Madsen Bike: Should you buy it?
This post is long overdue. Since you may have heard that a new bike is in the works lets talk about bikes I have ridden.
Should you buy a Madsen? Well, that would really depend right?
First, how often do you plan to use it? Will you be biking on lots of hills? What kind of load will you be schlepping?
My needs are not necessarily the same as a family living in Ballard or Wedgwood. We don't own car and really have no plans for buying one. On occasion we have to carry large stuff and most recently we have made some really funny pit-stops at Cash n' Carry. I have to get from the Rainier Valley up to the University District and then back home five days a week. I can easily rack up at least 20 miles each weekday.
I want a bike that will be a multitasker. We had the Burley trailer for a long time and still get use out of it despite the fact that it looks pretty beat up. I have schlepped all sort of stuff in that thing, including some compost. We even moved from one house to another by stuffing it.
The Madsen has the potential to make a mean Costco run without kids. What I don't like about the bucket is that the inside should have some way to attach bungee cords. I found myself using the seat belts to make sure my load didn't tip out all over Rainier Ave. I kinda felt like I was constantly playing a tetris game with my stuff and trying to secure it. It would be nice if it had holes. Yes, holes.
Once you have loaded your kid cargo it doesn't leave much room for the other stuff. Kids come with an assortment: backpack, water bottle, lunch box, sweater/jacket. This is the bare minimum but what if a kid has a diorama, well you better get your friend with a car to bring it to school for you.
|Far in the distance: Safeco Stadium|
Noise: This bike made so much noise while I was riding it. I would attribute it to the kickstand. I don't know if every bike has this problem but even deaf people could hear me coming and I seriously mean it because we bike passed the Services for Blind and Deaf multiple times.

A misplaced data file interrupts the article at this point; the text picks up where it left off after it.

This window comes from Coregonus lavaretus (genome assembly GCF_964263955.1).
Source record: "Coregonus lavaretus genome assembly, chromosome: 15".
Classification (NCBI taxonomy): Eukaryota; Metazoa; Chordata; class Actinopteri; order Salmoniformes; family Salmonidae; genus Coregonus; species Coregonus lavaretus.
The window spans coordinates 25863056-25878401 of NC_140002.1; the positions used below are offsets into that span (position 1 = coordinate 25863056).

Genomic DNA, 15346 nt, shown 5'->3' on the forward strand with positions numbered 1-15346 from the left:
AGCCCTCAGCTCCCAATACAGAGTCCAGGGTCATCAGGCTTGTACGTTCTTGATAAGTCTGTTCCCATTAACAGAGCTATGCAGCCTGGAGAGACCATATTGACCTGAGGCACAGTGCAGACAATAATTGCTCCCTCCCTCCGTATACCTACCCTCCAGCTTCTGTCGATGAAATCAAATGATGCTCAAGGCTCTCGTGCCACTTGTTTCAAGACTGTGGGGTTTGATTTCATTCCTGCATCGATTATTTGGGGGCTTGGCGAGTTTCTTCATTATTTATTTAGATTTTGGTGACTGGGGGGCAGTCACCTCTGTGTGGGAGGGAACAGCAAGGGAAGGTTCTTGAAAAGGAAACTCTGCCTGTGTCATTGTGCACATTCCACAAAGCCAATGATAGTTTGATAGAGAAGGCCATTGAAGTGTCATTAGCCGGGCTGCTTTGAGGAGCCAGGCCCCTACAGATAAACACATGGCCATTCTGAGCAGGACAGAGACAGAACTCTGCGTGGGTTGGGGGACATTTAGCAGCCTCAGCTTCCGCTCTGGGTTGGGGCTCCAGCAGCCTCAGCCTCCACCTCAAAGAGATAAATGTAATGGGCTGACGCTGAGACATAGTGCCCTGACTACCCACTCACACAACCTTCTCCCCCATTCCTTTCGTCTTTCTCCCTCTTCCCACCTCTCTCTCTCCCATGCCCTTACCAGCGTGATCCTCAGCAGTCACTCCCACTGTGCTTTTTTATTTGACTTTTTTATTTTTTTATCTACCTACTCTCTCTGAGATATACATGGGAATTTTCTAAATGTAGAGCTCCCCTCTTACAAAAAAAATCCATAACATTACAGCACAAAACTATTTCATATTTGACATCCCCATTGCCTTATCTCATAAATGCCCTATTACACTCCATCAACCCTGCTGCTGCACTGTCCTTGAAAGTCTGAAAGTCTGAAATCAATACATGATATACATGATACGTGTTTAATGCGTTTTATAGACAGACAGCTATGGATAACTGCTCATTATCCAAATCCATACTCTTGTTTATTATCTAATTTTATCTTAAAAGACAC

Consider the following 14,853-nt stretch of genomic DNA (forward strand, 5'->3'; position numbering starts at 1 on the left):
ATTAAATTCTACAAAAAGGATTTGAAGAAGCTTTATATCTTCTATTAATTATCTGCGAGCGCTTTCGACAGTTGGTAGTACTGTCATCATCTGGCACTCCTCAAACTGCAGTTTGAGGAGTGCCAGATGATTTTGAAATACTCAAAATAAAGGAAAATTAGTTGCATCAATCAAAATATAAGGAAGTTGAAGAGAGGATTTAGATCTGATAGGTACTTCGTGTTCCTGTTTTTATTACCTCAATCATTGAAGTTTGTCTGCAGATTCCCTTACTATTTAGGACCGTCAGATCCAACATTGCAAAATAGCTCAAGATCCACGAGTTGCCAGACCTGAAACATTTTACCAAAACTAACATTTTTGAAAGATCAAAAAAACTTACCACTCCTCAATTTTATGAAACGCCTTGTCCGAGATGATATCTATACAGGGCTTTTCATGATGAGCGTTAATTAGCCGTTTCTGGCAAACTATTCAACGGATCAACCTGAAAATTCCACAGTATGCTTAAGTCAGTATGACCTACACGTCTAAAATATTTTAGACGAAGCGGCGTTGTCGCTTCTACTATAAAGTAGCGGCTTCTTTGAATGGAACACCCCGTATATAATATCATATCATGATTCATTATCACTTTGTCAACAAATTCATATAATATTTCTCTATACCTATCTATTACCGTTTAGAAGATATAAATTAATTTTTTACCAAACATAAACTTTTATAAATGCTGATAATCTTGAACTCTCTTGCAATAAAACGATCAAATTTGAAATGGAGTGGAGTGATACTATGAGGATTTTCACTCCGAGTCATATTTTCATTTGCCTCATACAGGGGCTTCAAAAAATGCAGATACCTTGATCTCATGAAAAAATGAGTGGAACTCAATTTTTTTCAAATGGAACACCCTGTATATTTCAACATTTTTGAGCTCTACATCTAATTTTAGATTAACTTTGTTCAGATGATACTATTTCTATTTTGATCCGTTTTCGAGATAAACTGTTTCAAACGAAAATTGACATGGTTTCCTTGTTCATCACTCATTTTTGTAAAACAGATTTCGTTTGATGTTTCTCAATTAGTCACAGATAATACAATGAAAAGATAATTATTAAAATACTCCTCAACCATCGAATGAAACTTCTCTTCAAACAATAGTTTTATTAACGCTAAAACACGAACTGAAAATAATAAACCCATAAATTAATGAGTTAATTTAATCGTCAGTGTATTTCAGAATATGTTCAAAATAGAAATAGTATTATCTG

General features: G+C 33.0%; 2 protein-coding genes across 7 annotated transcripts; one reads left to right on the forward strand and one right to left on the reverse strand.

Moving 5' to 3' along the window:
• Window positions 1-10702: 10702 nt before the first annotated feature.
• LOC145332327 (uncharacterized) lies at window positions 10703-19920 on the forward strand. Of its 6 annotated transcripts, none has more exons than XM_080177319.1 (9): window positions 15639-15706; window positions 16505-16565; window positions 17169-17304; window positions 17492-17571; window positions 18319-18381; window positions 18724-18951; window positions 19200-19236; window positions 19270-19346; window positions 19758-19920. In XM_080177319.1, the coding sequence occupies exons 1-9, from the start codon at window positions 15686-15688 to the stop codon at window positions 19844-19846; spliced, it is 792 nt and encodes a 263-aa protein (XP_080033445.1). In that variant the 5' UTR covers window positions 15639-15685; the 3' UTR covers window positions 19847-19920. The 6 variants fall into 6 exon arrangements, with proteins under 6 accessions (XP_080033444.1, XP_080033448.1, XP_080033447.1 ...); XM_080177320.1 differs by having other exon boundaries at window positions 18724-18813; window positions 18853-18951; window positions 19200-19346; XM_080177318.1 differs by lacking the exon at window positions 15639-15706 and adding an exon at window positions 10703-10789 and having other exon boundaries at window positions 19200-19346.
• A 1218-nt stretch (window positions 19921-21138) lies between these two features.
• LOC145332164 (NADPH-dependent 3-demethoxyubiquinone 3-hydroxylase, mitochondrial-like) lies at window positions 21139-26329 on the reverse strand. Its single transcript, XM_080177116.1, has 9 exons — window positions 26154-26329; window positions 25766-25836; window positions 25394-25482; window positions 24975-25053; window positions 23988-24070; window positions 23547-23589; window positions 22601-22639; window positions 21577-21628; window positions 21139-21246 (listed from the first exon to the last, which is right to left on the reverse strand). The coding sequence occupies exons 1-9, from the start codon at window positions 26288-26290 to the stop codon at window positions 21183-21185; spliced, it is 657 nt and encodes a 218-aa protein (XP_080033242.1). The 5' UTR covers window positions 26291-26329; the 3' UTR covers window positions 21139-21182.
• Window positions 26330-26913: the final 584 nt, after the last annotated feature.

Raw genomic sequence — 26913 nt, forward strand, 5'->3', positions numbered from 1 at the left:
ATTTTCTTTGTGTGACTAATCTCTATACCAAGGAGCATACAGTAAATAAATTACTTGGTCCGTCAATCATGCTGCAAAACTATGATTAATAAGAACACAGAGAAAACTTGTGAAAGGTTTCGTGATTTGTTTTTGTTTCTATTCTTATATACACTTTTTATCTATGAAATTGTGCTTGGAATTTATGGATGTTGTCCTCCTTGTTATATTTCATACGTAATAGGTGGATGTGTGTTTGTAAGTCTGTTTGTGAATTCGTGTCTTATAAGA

The front disc breaks made a ton of noise. After riding the Bullitt I am guessing that this is not normal. Plus, the front disc breaks looked cheap. I don't know, that's just me.
Repairs: This is the worst part. I talked to people at two different bikes shops and was told that the components are cheap. One of the shops did multiple repairs on two different Madsens. If your back wheel gives out and you need a new one you will have to have your shop hunt high and low to find the wheel. The second bike shop told me that Madsen does not have a good warranty policy. I don't think the guys at this shop were trying to poo the bike but if a family has to pay for constant repairs it doesn't seem like a good investment. In general, a good bike shop is trying to help you and not suck money out of your wallet and I truly believe what I was being told about the bike.
My other consern was how the load was being supported. As you can see on the blue Bullitt the load is supported by a frame.
Here is the bottom of the Madsen. That's it. Humm, this would make me nervous. How long are those bolts going to last in a plastic bucket?
|Up on Capitol Hill, Trader Joe's|
If the bucket can somehow break apart after a while it makes me scared. Now, I am not saying that Madsen is a horrible bike. I actually met a family who seemed reasonably satisfied with their bike. They did have to do plenty of repairs but the bike was going on year 3. In theory the bike is a nice idea. I had some problems with the kids moving and feeling that it made me off balance.
So, before you go off and buy this bike take a look at all your options be nit picky and ask to put "fake" cargo in it so you get a good idea and if you are in Seattle attempt a couple of good hills. In the picture above the bike is parked on Madison and 17th Ave., outside Trader Joe's of Capitol Hill.